This is a very different character from your previous character on The CW, Kol Mikaelson (from The Vampire Diaries and The Originals), who was a lot darker and more tortured than this character is. Is it fun to play someone like Jimmy, who is so different, so much lighter, and really doesn’t seem to care what other people think of him?
BUZOLIC: It’s actually quite empowering. It’s a cool thing. I found that I love playing that. I was in a very self-conscious position. I was obviously, a lot of the time on set, in my underwear. Playing this character of Jimmy, who is just like, “This is the situation, this is who I am, and I’m completely open and cool with that,” allowed me to be more comfortable with myself. I was on set having these deep and meaningful conversations with people on the crew, and I was just in my underwear, but I forgot about it because I got comfortable. Sometimes before takes, I would do some push-ups or something to look the best I could on camera, but I really just forgot about it. Everyone was looking at me and I probably looked really douchey because I got comfortable with that. I think that’s a cool lesson in life. As a society, we’re very, very self-conscious and are always worried about what people think. We have to watch what we say, how we act and how we behave. So often, we have to censor ourselves. It’s an empowering thing when it’s just like, “This is who I am, and I’m very comfortable with myself.” That’s one of the things I love about this character, and it was fun to explore that and how that interacts with the other characters.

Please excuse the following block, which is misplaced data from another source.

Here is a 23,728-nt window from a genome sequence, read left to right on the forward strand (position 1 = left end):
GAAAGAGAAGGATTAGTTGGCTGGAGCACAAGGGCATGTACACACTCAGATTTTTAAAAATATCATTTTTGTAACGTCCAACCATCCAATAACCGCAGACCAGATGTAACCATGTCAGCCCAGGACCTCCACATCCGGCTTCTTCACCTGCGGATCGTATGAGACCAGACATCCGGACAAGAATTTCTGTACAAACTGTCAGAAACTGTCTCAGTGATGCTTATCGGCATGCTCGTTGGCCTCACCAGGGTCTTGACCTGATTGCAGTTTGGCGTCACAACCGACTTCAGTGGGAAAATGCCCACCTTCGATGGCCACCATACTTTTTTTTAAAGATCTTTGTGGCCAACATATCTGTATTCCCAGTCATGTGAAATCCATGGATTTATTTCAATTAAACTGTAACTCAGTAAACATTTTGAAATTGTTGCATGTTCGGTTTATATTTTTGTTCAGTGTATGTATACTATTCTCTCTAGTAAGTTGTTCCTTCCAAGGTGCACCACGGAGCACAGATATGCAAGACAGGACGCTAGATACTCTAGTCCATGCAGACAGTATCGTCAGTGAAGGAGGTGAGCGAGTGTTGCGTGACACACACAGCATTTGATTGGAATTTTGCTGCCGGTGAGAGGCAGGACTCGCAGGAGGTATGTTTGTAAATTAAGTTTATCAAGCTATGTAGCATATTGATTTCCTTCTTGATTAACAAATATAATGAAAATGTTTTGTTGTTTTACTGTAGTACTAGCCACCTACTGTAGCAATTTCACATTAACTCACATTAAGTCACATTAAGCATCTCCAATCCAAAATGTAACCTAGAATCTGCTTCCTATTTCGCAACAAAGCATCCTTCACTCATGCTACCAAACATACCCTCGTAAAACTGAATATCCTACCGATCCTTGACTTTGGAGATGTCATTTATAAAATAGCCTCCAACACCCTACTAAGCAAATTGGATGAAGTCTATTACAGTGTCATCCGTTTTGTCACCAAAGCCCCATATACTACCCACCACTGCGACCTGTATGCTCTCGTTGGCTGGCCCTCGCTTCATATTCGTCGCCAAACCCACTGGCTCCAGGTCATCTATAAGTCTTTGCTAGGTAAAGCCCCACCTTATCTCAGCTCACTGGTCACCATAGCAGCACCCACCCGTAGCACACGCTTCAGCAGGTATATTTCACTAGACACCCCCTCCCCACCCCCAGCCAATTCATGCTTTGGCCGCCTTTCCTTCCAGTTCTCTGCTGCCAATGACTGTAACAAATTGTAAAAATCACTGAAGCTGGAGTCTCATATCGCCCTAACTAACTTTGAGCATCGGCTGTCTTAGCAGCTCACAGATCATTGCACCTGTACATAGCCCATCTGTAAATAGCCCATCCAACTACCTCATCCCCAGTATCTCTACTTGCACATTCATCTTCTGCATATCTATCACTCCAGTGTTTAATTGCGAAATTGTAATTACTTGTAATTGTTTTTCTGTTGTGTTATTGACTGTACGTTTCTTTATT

How do you view Jimmy? Do you think he genuinely means well?
BUZOLIC: I think it’s a thing where some people look at the cup as half full, some people look at the cap as half empty, and Jimmy looks at the cup and says, “Cool, this is what I’ve got and that’s great.” I think he tries to make the best of any situation. There’s always something he can do or say to fix it. His mentality is that there’s always a solution, and he thinks it will be fun and fix it. He’s a bit like a dog chasing its tail, but he means well. I think he is a very genuine character. He doesn’t look at the situation like, “This could be bad for me.” He thinks it could be good for everybody. He’s optimistic.
How and why do you think Jimmy and Nate (Josh Zuckerman) became friends, and what is that dynamic like to play?